Mumbai: After a 39-year stint, Shyamala Gopinath, deputy governor of Reserve Bank of India (RBI), stepped down on Monday. In an interview, she spoke about her experience as a director on the State Bank of India (SBI) board, critical challenges faced by Indian banks and the monetary policy authority as it struggles to tame high inflation. Edited excerpts:
What has been your most challenging assignment at RBI?
I would say the most challenging time was 1991.
There was large-scale withdrawal of foreign deposits and our reserves came down... We saw the adverse impact of our too much dependence on short-term liabilities and understood the importance of having adequate foreign exchange reserves.
I was part of the team that dealt with IOC’s (Indian Oil Corp. Ltd) liabilities. IOC was ready to repay the foreign currency loans, but we did not have foreign exchange to provide for such a large outflow. So, we decided to crystallize all foreign currency liabilities of IOC into rupee liabilities. To do that, we needed to provide rupee fund to SBI.
You had a ringside view of the Lehman crisis.
Yes, that was also very challenging. We got wind of the fact that Lehman was going to file for bankruptcy the previous night and immediately we planned our contingency plan to deal with the situation.
Lehman had an NBFC (non-banking financial company), a securities company and a primary dealership arm and our first job was to ring-fence them.
What about the liquidity crisis that followed?
We had to provide some kind of backstop facility for banks to survive the crisis. Without that facility, there would have been problems and the backstop worked very well. We set up a swap facility for banks and that gave a lot of confidence to the international lenders.
Similarly, we rolled out lines of credit to financial institutions, apart from doing the monetary policy measures and making available a lot of liquidity to the financial institutions.
During that time both RBI and the government worked very closely. Can you recall any other occasion when RBI and finance ministry worked so closely?
In 1991, we worked very closely.
And now? We see some disconnect between the government and RBI.
Now also we are working very well, but working well doesn’t mean a consensus all the time.
So, you don’t see any major differences between RBI and the finance ministry? Hasn’t Financial Stability and Development Council (FSDC) undermined your autonomy?
In the case of FSDC, clearly our view was that the autonomy of the regulator should be maintained.
In your career, have you ever felt that RBI’s autonomy is being threatened?
Autonomy is something which cannot be demonstrated with action. There is no need for a legal autonomy, we really need a de facto autonomy. We are autonomous within the government. I wouldn’t really say that our autonomy was really affected ever.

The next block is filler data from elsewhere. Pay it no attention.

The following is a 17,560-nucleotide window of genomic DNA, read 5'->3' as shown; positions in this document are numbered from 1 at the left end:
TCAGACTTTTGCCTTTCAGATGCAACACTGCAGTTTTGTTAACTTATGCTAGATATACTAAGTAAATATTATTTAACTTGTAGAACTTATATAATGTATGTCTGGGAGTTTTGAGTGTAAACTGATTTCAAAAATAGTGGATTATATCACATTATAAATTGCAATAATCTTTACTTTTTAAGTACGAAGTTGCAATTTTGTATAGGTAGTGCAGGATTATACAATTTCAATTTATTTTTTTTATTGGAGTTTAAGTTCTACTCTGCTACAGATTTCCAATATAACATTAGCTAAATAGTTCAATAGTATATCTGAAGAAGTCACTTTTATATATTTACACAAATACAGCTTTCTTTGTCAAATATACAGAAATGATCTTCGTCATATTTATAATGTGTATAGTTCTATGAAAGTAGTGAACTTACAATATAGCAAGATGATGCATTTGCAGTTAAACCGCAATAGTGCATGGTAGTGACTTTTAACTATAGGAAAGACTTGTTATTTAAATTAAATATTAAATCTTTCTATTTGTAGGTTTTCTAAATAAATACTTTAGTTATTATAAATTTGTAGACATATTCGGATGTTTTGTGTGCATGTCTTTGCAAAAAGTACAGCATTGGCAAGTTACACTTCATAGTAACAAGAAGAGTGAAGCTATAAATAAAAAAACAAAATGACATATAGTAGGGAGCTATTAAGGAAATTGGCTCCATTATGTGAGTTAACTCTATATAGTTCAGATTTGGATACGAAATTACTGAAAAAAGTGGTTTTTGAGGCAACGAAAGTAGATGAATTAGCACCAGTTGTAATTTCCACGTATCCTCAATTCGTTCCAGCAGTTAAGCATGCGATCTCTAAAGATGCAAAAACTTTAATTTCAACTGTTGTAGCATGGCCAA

You have not been able to control inflation despite successive rate hikes.
To manage the current inflation, both demand and supply side management is necessary. Here again, both the government and RBI have to work together. That is what (is) being attempted and even the government is trying to achieve that. RBI has to look at the situation from its point of view—the factors that are driving inflation, from where inflationary pressures are coming and act accordingly and we are doing that to contain inflationary expectations.
Do you feel helpless that monetary authority alone is fighting inflation and fiscal authority is not doing much?
I won’t say (we are) helpless. There are reasons why certain actions take time. Even monetary policy works with a lag. Similarly, increasing supply also may require some amount of time.
You have worked with past governors—Y.V. Reddy, Bimal Jalanand D. Subbarao. How do you describe your experience?
Jalan was fantastic in dealing with the Asian crisis in 1998. One of the main reasons that we could handle that crisis was that he was not wedded to any ideology. At that time, I remember, we came out with so many unorthodox measures—some of them were simply unheard of.
Reddy has been a real mentor. He used to have a great strategy for dealing with any problem. He was very clear that we have to reach some goals, achieve some objectives but he was always in favour of the non-disruptive way to achieve his objective.
Subbarao has been a pillar. He has tremendous wisdom and many measures that he took to deal with the liquidity crisis were also a little unorthodox. He has a brilliant scientific engineering mind.
Your strength has been regulation, supervision and inspection. How have they evolved?
We have modified our regulatory guidelines, the technology part and oversight systems to get data so that we are able to inspect banks better.
Are you a micromanager?
Our attempt has been to move away from micromanagement but when it is essential, I think we should not hesitate. Timely action is absolutely necessary even if it might appear as micromanagement.
There have been talks that big industrial houses might be allowed to set up new banks. Does RBI have the capability to regulate and supervise them?
I agree and I know what you are trying to say is that it is not easy to regulate and supervise such large industrial houses because they have operations all over the world and it is very difficult to have an oversight over these entities. But we will have to, in case we finally permit them (to set up banks), ensure that the banks set up by these companies have nothing to do with other operations of these entities. We have to build up a supervisory capacity.
We do not have such large supervisory capacity now. We will have to have such regulations that deal with such situations as well as the supervisory capacity.
You have come out with draft guidelines for holding companies. Is that a step towards such regulations?
Yes, we have suggested that irrespective of whether you are an industrial house or not, any entity that proposes to set up a bank, should do it through a holding company. That holding company will be regulated by RBI.
The inter-regulatory committee (that framed the draft guidelines) felt that it can be housed in RBI and we will also have officials from other regulatory agencies in that particular unit. The proposal has been that the holding company will be regulated not by the bank supervision and regulation department (of RBI) but by a separate unit.
You don’t allow NBFCs to raise deposits. You are also trying to stop flow of bank money to NBFCs. Do you want to close them?
I don’t think it should be interpreted that way. The issue is about non-bank entities and the kind of systemic risks they have. Initially, our focus was on deposit-taking NBFCs and, subsequently, we realized that the non-deposit taking NBFCs have rapidly grown with liabilities that they are sourcing from the public. It may not be direct public deposits, but indirect retail money is coming in. Even if money comes from mutual funds and banks, ultimately the lenders to these institutions are all individuals.